Cape Wind, the first offshore wind farm in the US to win regulatory approval, has found a buyer for half of the electricity it will generate, when completed.
Investor-owned energy company National Grid announced a power purchase agreement with Cape Wind Associates, the project’s developers, on Friday. The deal, which came less than ten days after Cape Wind won regulatory approval, is a critical milestone for the project because it shows potential investors that there are utilities interested in buying its electricity.
The utility agreed to buy electricity from the farm at 20.7 cents a kilowatt hour, a roughly 8-cent premium over non-renewable electricity. That translates into about $1.59 per month for the typical customer, or about a nickel a day to turn on the A/C guilt-free. The contract is for 15 years, and prices will rise at a 3.5 percent annual rate.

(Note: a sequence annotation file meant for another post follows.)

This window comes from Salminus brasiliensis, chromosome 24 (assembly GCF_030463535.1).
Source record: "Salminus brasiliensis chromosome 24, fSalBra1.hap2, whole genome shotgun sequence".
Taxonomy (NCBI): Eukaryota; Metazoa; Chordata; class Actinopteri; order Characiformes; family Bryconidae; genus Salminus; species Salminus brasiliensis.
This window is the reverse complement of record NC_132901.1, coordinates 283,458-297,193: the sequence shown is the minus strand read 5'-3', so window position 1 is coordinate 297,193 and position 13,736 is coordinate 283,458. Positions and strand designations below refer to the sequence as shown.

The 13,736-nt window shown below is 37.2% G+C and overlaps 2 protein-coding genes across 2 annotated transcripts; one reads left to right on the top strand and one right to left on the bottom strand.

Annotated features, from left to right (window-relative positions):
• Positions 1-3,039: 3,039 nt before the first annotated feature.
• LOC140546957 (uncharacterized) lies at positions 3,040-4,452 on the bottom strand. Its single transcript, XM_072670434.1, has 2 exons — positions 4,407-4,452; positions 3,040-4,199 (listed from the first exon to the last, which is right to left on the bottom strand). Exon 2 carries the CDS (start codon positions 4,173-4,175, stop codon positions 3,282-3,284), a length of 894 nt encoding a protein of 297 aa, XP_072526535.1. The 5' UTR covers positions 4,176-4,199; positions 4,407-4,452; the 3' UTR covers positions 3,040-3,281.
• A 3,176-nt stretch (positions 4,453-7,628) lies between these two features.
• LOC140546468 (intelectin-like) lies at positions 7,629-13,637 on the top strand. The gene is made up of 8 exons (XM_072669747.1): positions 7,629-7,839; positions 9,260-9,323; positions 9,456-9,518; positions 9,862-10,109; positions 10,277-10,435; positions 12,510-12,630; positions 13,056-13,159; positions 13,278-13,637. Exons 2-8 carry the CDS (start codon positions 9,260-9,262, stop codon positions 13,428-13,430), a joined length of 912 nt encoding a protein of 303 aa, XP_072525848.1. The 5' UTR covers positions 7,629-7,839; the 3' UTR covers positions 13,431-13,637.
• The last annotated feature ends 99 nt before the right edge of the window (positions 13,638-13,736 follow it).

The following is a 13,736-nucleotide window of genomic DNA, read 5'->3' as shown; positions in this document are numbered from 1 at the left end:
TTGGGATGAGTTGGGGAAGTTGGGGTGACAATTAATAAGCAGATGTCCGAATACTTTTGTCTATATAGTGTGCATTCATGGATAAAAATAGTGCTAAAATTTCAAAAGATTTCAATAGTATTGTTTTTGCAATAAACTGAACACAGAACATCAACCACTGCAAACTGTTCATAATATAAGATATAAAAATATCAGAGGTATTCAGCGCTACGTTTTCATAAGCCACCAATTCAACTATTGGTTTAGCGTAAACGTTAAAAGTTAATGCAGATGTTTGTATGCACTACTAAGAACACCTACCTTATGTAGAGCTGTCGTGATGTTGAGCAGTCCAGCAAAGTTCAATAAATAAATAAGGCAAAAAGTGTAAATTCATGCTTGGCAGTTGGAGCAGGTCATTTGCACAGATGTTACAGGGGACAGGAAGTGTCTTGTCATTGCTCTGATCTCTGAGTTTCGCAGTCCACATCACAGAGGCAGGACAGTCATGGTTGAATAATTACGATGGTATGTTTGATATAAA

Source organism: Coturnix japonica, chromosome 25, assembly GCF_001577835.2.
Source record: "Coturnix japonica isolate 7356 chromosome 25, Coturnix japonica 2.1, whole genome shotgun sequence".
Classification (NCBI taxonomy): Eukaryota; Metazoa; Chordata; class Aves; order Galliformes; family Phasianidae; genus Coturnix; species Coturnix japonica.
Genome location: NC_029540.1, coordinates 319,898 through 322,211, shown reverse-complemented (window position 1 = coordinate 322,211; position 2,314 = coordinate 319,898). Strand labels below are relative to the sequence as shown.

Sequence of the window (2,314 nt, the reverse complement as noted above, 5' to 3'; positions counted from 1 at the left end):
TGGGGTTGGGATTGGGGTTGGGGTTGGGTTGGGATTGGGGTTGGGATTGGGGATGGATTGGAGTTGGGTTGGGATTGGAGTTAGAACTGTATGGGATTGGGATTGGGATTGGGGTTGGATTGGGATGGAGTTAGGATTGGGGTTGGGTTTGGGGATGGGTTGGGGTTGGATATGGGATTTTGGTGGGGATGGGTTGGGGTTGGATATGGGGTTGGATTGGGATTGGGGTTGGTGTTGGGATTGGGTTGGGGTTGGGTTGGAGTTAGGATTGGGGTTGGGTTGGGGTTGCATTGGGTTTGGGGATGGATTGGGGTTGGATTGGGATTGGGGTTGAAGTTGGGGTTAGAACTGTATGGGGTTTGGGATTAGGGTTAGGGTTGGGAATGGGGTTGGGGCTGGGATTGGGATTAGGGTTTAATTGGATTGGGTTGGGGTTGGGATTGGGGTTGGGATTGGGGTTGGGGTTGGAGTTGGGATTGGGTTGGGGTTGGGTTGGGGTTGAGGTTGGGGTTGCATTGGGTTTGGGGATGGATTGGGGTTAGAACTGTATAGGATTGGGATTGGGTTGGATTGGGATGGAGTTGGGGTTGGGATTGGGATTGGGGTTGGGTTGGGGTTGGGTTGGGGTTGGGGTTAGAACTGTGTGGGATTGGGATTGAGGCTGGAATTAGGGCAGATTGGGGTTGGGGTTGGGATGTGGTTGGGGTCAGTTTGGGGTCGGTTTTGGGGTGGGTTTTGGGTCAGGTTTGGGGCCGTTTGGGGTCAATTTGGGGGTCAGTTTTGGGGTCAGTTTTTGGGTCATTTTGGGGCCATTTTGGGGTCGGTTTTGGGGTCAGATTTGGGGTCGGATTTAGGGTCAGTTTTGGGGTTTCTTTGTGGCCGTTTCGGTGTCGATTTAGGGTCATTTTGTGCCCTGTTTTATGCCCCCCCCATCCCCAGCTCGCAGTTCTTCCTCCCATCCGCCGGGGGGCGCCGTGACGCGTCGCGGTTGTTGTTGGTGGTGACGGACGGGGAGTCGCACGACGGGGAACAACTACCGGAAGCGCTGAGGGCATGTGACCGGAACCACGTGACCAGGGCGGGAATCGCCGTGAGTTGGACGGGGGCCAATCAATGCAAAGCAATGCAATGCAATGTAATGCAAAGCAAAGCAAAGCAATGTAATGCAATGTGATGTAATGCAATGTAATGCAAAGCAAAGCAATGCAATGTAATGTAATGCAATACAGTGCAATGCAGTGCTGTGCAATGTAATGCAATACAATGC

Cape Wind has a simple break-down (PDF) on its website of how it arrived at the kwh price, as well as a comparison with the costs and risks associated with natural gas, which is currently wind power’s main competitor in the power generation market.
There once was a utility from Nantucket…
National Grid serves approximately 3.3 million customers in Massachusetts, New Hampshire, New York and Rhode Island. The closest market served by National Grid is the nearby island of Nantucket. Cape Cod, which gave the project its name, would not be served by this agreement.
The PPA was filed with the Massachusetts Department of Public Utilities on Monday. Under Massachusetts law, all investor-owned utilities like National Grid must get 3 percent of their electricity from renewable sources.
The 130-turbine farm hopes to go online by the end of 2012, and is expected to generate an average of 182 megawatts of power. On April 28 Interior Secretary Ken Salazar finally gave approval to Cape Wind after a nine year battle with local opposition.
Opposition groups, including a Native American tribe, plan to launch legal challenges.